MOSCOW, September 21. /TASS/. Moscow does not rule out the possibility of extending the Russian-US New START treaty on the reduction of strategic nuclear weapons for a period of less than five years, Russian Deputy Foreign Minister Sergei Ryabkov said in an interview with the Kommersant daily, published on Monday.
“We would of course prefer the five-year period. But if the United States is, regretfully, not ready, an extension for a shorter period is possible,” the Russian diplomat said.
He added that if the extension period is not long enough “to reach some serious agreements for the future,” it will be a bad decision. “However, this is still better than nothing,” the Russian deputy foreign minister said.
“But we are not going to pay the price named by the Americans even for a five-year extension, let alone for a shorter period,” Ryabkov said
Commenting on US presidential candidate Joseph Biden’s declared readiness to extend the New START for five years if elected, Ryabkov said Russia would continue to seek solutions “regardless of who takes the oath on Capitol Hill.”
“We are engaged in consultations and will continue this work, fully realizing the responsibility and focusing the political will at this very moment,” he said. “We are not playing card games, trying to figure out what hand players would have in this or that situation.”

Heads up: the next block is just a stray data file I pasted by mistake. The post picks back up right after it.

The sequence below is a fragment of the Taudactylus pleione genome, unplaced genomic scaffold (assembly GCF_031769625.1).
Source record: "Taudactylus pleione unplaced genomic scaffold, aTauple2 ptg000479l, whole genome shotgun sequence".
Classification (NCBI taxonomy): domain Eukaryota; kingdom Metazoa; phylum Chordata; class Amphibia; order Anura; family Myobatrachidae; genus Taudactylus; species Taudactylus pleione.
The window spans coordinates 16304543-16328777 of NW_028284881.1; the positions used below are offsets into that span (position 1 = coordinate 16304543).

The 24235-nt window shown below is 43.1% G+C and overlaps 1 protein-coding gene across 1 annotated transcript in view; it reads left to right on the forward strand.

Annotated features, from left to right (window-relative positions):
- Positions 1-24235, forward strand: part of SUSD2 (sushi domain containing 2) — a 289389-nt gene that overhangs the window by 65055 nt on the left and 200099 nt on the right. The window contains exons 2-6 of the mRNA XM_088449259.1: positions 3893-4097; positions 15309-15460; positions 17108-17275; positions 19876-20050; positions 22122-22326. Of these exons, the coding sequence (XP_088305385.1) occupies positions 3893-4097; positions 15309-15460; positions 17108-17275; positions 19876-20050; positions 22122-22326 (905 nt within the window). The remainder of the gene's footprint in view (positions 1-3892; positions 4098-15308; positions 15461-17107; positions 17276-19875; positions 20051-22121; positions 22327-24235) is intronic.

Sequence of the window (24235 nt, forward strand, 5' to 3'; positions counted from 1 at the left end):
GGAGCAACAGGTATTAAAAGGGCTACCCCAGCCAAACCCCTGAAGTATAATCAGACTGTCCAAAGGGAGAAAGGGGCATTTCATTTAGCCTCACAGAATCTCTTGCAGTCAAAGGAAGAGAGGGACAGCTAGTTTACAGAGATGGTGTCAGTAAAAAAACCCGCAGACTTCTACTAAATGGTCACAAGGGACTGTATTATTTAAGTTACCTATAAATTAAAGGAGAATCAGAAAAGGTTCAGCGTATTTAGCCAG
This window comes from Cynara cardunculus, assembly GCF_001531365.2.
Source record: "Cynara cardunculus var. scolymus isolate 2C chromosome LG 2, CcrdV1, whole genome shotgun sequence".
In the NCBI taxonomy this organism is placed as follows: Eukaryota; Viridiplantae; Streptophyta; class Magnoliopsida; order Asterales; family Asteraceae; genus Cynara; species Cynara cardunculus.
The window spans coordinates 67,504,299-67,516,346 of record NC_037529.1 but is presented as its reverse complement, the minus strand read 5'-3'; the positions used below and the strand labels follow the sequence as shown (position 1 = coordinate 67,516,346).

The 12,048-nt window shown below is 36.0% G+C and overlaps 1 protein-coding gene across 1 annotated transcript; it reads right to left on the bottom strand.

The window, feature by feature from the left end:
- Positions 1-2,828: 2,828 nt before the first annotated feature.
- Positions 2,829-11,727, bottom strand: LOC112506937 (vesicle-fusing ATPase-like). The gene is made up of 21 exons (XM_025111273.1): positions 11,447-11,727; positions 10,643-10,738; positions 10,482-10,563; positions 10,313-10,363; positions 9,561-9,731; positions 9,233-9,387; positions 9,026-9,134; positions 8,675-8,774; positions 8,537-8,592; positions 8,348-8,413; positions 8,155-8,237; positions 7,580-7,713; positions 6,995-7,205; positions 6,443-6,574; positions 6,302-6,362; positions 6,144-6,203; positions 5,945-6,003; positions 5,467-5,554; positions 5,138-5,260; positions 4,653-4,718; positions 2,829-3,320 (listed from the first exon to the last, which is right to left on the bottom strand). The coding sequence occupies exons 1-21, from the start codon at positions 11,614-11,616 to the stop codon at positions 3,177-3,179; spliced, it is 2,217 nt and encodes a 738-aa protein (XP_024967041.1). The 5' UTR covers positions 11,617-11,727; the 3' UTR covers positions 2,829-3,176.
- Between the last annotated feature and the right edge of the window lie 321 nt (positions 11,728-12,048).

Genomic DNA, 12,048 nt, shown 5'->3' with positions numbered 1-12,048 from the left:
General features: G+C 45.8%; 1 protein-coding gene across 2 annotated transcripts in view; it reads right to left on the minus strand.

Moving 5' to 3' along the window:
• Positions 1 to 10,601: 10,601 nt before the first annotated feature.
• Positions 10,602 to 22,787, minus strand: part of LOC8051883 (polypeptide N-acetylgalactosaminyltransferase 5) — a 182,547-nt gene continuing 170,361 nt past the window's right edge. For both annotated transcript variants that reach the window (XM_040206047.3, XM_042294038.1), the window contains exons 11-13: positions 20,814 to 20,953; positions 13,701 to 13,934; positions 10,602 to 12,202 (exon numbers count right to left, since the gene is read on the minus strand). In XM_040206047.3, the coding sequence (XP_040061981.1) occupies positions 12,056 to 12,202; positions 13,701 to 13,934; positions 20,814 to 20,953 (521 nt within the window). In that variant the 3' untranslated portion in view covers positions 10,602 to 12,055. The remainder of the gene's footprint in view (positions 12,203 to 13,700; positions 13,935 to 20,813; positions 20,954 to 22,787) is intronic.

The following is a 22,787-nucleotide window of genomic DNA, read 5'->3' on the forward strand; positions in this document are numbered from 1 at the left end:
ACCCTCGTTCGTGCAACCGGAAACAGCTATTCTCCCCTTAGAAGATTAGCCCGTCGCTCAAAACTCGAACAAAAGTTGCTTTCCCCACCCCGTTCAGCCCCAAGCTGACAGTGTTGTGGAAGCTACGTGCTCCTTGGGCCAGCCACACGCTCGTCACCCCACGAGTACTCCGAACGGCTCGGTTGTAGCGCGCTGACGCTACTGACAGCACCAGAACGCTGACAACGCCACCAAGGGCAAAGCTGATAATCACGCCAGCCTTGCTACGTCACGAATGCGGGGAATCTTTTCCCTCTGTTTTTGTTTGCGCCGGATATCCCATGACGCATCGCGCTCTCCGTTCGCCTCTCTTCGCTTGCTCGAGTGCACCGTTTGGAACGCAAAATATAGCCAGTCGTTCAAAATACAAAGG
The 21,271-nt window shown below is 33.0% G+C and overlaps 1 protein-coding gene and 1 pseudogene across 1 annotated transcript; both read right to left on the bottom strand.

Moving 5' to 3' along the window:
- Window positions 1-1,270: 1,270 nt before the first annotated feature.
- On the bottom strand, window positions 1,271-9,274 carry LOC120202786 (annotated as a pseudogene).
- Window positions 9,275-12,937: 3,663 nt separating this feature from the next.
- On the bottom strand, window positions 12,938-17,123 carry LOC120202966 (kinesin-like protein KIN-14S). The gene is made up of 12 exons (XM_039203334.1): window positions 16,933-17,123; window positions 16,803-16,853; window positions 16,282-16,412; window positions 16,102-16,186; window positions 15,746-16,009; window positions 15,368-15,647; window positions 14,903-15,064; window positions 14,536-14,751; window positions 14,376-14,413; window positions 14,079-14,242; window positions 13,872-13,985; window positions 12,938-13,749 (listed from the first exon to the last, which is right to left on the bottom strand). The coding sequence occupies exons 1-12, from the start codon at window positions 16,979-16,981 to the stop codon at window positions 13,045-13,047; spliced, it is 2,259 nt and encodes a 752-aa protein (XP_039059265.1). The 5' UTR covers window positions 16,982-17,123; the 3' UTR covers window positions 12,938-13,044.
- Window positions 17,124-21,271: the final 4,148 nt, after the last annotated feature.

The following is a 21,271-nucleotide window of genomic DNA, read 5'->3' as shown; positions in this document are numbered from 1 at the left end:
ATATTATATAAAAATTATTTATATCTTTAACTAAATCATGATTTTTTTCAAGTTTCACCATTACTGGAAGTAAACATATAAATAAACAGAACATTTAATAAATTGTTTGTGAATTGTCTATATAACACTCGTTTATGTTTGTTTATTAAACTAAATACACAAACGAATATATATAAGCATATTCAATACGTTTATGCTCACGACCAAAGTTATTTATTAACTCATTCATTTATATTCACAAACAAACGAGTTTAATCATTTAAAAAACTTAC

The Treaty between the United States of America and the Russian Federation on Measures for the Further Reduction and Limitation of Strategic Offensive Arms (the New START Treaty) entered into force on February 5, 2011. The document stipulates that seven years after its entry into effect each party should have no more than a total of 700 deployed intercontinental ballistic missiles (ICBM), submarine-launched ballistic missiles (SLBM) and strategic bombers, as well as no more than 1,550 warheads on deployed ICBMs, deployed SLBMs and strategic bombers, and a total of 800 deployed and non-deployed ICBM launchers, SLBM launchers and strategic bombers.
The New START Treaty will remain in force for 10 years, until 2021, unless it is replaced before that date by a subsequent agreement on the reduction and limitation of strategic offensive arms. It can also be extended for no longer than 5 years (that is, until 2026) by the parties’ mutual consent.
Moscow has repeatedly called on Washington not to delay prolongation of the treaty it describes as the gold standards in the area of disarmament.